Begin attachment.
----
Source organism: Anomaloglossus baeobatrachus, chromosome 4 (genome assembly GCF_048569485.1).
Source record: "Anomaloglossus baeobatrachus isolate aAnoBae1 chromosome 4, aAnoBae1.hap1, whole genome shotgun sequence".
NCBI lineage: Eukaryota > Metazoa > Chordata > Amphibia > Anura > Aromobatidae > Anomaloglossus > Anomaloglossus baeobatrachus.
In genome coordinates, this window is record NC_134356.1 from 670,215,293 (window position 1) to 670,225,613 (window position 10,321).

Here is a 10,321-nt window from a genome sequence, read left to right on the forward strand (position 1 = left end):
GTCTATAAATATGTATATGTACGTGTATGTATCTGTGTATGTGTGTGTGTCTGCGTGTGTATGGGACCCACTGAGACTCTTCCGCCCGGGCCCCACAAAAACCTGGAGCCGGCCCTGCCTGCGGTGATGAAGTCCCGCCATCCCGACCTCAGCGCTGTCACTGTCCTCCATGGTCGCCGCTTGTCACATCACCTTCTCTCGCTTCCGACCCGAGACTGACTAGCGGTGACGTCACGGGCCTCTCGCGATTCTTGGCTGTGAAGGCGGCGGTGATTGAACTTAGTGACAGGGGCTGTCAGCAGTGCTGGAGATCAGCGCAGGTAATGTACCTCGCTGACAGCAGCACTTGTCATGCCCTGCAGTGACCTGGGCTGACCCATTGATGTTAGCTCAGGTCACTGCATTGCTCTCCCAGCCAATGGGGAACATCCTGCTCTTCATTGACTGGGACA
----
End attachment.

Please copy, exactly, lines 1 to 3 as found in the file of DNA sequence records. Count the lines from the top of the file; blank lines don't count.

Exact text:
Source organism: Anomaloglossus baeobatrachus, chromosome 4 (genome assembly GCF_048569485.1).
Source record: "Anomaloglossus baeobatrachus isolate aAnoBae1 chromosome 4, aAnoBae1.hap1, whole genome shotgun sequence".
NCBI lineage: Eukaryota > Metazoa > Chordata > Amphibia > Anura > Aromobatidae > Anomaloglossus > Anomaloglossus baeobatrachus.